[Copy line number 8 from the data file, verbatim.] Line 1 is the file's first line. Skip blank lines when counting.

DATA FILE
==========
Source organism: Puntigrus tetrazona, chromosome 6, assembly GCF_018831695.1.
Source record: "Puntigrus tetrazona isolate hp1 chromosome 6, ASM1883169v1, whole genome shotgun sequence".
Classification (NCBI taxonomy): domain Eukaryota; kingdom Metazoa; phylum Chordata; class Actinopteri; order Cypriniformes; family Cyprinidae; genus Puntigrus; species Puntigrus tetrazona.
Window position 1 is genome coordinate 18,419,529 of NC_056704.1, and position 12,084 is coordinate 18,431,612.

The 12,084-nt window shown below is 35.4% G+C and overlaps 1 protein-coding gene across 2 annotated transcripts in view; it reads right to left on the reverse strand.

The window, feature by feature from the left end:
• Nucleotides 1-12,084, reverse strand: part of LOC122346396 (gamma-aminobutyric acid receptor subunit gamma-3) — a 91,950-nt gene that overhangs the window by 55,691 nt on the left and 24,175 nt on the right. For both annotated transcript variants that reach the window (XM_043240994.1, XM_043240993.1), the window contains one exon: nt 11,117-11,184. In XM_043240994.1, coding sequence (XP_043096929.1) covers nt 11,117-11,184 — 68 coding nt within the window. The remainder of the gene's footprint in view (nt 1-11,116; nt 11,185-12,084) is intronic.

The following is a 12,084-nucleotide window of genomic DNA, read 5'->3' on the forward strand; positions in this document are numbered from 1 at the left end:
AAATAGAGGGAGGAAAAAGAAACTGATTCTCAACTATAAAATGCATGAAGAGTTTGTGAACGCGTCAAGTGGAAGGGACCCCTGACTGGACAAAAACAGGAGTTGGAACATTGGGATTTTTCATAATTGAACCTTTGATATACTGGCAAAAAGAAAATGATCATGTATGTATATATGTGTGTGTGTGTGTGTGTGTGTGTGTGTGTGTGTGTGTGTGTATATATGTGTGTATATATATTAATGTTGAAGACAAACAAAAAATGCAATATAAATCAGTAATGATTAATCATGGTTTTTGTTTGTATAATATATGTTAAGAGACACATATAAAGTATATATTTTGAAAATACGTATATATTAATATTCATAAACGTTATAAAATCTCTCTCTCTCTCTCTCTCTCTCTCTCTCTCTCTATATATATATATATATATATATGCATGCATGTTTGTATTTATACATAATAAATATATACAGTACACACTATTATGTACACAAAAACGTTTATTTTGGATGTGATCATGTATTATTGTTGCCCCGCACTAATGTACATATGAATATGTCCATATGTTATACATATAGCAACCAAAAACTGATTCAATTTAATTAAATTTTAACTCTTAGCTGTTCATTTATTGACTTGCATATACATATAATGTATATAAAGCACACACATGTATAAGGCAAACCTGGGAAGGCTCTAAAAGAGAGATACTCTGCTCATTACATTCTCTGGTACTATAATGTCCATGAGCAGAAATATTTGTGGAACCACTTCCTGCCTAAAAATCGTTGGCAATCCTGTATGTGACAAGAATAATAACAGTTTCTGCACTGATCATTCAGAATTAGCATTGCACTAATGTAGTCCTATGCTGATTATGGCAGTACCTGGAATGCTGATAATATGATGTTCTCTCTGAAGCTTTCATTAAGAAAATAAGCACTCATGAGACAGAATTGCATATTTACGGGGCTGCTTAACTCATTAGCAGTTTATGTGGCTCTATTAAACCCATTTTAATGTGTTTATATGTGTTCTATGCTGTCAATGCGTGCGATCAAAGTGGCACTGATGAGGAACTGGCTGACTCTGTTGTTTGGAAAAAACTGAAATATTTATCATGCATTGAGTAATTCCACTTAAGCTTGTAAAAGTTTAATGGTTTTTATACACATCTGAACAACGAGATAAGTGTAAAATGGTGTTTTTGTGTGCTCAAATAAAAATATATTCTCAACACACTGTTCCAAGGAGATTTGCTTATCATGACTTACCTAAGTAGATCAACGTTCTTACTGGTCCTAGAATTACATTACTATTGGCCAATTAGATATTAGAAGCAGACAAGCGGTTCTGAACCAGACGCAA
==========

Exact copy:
The following is a 12,084-nucleotide window of genomic DNA, read 5'->3' on the forward strand; positions in this document are numbered from 1 at the left end: